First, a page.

If ever that fantasy outcome was possible, two-plus years of brutal American occupation has eliminated it. The Shiites, while giving the Kurds autonomy in the north, will control the rest of Iraq, and its oil, and they will be allied with Shiite-controlled Iran, not with us. What they will do to the Sunnis, and the Sunnis to them, is something over which we will have no control whatsoever once we leave, just as we have none while we're there.
The longer we stay, however, the more likely the failed-state outcome is with its "terrorist-basing" consequences.
That's how I see it, anyway. "Success" in Iraq was toppling Saddam's regime and confirming what we should have know already, that Iraq had no weapons of mass destruction. Invading was sure to result in Shiite control (as Bush's father feared, when he stopped short of Baghdad in '91), or else in a civil war.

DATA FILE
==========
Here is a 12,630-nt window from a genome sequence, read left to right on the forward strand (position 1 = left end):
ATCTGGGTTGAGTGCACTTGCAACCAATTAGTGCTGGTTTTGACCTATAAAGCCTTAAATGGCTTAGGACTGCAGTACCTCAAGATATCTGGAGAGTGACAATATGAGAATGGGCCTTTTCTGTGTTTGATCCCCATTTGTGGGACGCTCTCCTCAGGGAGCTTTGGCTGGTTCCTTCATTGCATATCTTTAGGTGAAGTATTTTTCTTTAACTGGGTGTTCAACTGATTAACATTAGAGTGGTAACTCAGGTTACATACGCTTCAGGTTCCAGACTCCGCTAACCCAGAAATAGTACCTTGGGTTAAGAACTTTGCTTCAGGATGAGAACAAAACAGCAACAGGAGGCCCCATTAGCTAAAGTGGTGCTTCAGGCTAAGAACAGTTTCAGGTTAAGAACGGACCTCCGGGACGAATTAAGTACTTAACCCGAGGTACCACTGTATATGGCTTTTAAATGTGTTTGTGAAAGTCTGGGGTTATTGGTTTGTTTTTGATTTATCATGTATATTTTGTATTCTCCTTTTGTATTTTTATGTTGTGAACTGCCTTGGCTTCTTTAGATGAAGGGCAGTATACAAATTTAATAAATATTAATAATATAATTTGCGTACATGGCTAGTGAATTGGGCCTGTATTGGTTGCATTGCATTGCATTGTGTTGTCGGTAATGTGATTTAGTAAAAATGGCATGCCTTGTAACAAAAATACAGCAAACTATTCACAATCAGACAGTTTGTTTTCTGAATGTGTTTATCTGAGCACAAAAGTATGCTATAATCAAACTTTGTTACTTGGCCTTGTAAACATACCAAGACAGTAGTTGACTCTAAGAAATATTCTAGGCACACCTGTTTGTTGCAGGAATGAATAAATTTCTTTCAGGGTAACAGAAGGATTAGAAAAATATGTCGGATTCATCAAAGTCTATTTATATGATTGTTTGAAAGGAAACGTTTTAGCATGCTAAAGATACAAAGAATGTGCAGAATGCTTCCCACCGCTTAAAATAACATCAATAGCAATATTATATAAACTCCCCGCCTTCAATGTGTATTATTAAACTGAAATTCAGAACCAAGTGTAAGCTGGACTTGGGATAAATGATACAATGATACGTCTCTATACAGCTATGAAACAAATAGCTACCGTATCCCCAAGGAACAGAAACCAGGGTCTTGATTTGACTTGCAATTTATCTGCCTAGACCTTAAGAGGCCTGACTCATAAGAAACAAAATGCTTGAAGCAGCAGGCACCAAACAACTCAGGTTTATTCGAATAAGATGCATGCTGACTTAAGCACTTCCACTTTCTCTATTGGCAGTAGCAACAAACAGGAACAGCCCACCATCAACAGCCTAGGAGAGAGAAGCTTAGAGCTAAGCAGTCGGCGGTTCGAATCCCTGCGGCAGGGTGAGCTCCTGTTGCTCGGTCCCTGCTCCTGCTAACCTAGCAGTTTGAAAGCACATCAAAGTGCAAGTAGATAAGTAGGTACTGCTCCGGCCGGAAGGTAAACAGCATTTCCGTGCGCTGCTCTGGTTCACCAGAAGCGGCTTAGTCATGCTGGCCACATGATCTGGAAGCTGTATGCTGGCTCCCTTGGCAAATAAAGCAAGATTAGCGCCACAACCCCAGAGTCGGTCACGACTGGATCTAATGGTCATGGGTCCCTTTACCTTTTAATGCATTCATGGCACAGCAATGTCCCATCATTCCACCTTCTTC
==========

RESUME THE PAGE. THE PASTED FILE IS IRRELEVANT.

Failure, in other words, is inevitable. We can't "prevent" it. But there are better failures and worse, and we're doing our best to make it the latter.
Price has another town meeting scheduled Wednesday, Aug. 31, 7-8:30 p.m. in the Fuquay-Varina Town Hall. He's invited to speak, too, at a Sept. 13 Town Hall meeting in Chapel Hill planned by antiwar groups.
Heroes and zeroes
Hero: Cindy Sheehan. She was here in March, if you recall, for the antiwar rally in Fayetteville. She's sure stayed with it, hasn't she?
Hero: Janet Cowell. Five Democrats in the state Senate are holding off the lottery, but the other four are veterans of the General Assembly. Props to rookie Cowell for deciding, right off, on principle over its obverse--and sticking with it. Nearly as heroic: First-term House member Grier Martin, D-Raleigh, who voted against the state budget because of the pro-lottery language in it. But other House Democrats chose the go-along route, making his vote superfluous.
Zero: State Sen. Vernon Malone, D-Raleigh, who represents East Wake but thought it important to slip $5 million in the state budget so his developer pals could get a low-priority road extension built sooner up in North Raleigh. That's a zero for his own district, a zero for housing, schools or social needs, and a zero for him, too.